But, even with all of the careful planning, sometimes numbers still don’t feel like they’re coming out right, says Moore. “We had a piece recently that just wasn’t landing in the way we thought it should, and we couldn’t figure out why exactly. But then we really drilled down into the emotional core of the scene and we got it. It took some serious effort and it was worth it in the end, but it was a tough go on that number for a while.”
With Zoey’s moving into its second season, when asked if her process has evolved at all, Moore laughs a little as she responds with an emphatic, “No,’ and then explains why. “I really wish there was some sort of formula, but every number is a new thing; it’s its own beast. Maybe we’re a bit more efficient because we know more, but still, it’s a challenge every single time.”
She does admit that, “I definitely would say that I trust my process more and more as we move along, which basically means I don’t feel the terror that I used to feel.”
Now, she looks at each number, ‘like it’s a new present that I get to unwrap and enjoy.”
Moore admits that the fact that she’s a ‘massive perfectionist,’ can sometimes be a hindrance in the fast-paced world of television. “I have to tell myself to ease up sometimes, that everything doesn’t have to be perfect. In fact, it’s not supposed to be perfect. As long as it is evoking the emotion and it’s allowing the story to propel forward, it’s a win.”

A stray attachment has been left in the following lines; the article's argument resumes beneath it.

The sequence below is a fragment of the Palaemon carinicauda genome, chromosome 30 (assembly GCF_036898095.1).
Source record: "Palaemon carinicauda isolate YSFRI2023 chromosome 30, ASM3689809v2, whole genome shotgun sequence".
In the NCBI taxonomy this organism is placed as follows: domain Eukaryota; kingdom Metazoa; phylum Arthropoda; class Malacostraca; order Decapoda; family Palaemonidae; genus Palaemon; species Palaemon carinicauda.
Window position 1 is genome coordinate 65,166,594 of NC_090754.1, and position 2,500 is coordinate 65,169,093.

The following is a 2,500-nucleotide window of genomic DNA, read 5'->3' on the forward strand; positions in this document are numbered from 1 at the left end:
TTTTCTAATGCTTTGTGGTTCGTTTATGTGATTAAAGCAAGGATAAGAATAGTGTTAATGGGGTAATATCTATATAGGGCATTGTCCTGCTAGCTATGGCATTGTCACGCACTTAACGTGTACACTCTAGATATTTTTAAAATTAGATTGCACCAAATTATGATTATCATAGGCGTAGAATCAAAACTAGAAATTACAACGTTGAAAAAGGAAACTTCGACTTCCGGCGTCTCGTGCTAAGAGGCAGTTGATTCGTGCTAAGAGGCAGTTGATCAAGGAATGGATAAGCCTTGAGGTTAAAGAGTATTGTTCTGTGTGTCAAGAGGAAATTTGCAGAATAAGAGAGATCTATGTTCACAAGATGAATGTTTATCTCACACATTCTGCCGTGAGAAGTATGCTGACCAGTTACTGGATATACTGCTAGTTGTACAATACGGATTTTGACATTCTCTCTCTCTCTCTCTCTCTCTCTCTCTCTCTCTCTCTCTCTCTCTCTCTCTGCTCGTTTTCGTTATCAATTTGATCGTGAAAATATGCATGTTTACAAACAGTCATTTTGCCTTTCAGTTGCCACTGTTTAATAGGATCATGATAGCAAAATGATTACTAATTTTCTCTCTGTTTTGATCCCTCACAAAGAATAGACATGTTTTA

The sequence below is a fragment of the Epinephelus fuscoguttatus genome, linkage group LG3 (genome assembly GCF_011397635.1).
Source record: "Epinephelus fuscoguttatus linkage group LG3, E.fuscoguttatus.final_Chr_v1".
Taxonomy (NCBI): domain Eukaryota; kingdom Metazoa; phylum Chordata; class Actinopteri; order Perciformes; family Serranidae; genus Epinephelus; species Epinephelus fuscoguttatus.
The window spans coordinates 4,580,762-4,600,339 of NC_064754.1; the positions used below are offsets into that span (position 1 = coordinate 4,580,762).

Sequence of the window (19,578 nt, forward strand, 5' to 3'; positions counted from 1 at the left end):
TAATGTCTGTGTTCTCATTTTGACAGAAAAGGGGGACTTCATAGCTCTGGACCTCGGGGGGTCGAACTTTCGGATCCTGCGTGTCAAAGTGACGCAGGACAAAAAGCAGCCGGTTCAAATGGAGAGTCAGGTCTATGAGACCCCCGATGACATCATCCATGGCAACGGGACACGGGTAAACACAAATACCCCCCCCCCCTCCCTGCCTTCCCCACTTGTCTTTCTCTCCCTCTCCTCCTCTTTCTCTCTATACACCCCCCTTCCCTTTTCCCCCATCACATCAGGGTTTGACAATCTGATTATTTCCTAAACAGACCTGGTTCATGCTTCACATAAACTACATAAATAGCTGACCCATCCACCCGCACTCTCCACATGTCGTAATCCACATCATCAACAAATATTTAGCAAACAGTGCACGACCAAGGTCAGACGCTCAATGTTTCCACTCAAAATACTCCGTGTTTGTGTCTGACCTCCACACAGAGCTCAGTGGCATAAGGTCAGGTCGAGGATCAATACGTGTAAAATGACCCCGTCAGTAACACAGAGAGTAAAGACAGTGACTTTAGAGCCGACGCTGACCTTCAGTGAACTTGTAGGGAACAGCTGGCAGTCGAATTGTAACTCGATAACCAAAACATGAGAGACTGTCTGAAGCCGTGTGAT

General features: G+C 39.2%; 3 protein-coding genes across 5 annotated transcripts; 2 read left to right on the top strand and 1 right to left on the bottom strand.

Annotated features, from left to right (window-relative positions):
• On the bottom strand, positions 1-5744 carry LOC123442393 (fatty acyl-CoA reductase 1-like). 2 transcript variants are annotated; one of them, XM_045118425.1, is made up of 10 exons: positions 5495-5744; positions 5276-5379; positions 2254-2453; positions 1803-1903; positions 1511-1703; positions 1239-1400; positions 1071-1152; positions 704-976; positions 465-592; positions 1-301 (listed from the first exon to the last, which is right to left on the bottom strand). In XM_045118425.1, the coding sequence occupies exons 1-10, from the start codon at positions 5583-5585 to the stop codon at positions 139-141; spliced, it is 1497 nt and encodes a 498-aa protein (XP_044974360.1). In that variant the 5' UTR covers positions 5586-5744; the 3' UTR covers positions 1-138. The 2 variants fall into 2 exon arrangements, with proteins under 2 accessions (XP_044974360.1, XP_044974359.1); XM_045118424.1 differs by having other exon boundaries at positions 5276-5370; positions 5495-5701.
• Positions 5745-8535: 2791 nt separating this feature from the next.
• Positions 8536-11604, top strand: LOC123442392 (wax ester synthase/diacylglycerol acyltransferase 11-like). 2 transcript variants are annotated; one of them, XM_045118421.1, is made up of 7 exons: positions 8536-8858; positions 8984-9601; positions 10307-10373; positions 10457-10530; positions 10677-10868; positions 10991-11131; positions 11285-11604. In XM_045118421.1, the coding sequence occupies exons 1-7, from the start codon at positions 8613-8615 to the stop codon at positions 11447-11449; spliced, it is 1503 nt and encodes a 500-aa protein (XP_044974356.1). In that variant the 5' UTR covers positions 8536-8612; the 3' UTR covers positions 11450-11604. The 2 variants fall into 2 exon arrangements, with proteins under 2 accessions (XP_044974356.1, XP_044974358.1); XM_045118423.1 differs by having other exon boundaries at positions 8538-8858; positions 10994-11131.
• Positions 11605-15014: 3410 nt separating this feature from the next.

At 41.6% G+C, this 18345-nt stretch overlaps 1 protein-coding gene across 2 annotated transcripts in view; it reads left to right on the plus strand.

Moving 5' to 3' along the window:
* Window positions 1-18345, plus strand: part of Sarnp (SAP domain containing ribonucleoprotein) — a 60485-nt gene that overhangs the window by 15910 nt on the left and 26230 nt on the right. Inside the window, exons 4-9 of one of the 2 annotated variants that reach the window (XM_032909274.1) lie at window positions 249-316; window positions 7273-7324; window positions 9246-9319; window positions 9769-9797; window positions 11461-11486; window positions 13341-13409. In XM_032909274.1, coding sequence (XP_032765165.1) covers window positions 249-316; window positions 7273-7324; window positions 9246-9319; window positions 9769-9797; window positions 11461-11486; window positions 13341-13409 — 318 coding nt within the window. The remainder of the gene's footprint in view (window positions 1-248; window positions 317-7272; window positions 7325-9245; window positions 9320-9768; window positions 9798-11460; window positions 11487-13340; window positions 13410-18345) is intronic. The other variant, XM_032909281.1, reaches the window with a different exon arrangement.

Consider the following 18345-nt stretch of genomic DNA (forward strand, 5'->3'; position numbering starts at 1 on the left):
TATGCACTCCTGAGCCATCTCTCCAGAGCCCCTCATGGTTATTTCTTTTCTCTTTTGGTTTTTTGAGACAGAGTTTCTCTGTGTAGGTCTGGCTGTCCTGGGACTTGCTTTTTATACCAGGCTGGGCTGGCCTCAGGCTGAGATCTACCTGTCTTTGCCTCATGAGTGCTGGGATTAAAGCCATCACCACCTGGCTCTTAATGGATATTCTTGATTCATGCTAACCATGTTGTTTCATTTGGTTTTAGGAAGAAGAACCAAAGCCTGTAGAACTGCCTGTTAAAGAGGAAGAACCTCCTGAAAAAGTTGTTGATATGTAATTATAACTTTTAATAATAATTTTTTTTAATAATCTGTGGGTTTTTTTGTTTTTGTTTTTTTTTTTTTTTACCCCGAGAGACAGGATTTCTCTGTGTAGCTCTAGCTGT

On Zoey’s, Moore is called upon to create very large production numbers with hordes of dancers as well as smaller numbers that might just be one or two people. Discussing her preference, Moore asserts, “I mean I love the bigger numbers because obviously everybody loves the scale. It’s so fun figuring all of it out when you have a lot of bodies moving in a large space. I feel like I’m a kid in a candy store when I get to do that. But I also love the challenge of the smaller numbers, because when it’s a single person or a couple, you really can’t rely on scale, you have to really think about it how to have these people move in a meaningful way.”
She points to a few numbers from season one as favorites of hers. “I loved doing the number for Fight Song. That was unique because we did the whole thing in sign language. It was all about learning to communicate with other people. And I loved when we did American Pie, in the finale.” Moore says that she already has a few numbers from this season that she’s excited to share with the audience. “We’re really going bigger this year. We just keep trying to push and one up what we did last year.”
One thing that Moore wants to be clear about is that even people who aren’t keen on song and dance shows should check out Zoey’s. “It’s funny, but I’ve had a lot of people say to me, ‘I hate musicals, but I love this show.’” She adds, “This show is a lot of things – it’s about taking a personal journey, which I think everyone understands. And there’s drama, but there’s also a lot of comedy, and while it has this fantasy perspective to it, it’s really grounded in reality.”
For her part, Moore lives for the challenge of putting it all together. “I love the singing and twirling and dancing. If I really think about it, Zoey is on her journey in the show and this is my journey, and I’m getting to experience all of it through dance. All of it just makes me happy.”
‘Zoey’s Extraordinary Playlist’ airs Tuesdays at 8 e/p on NBC, and is available for streaming on Peacock.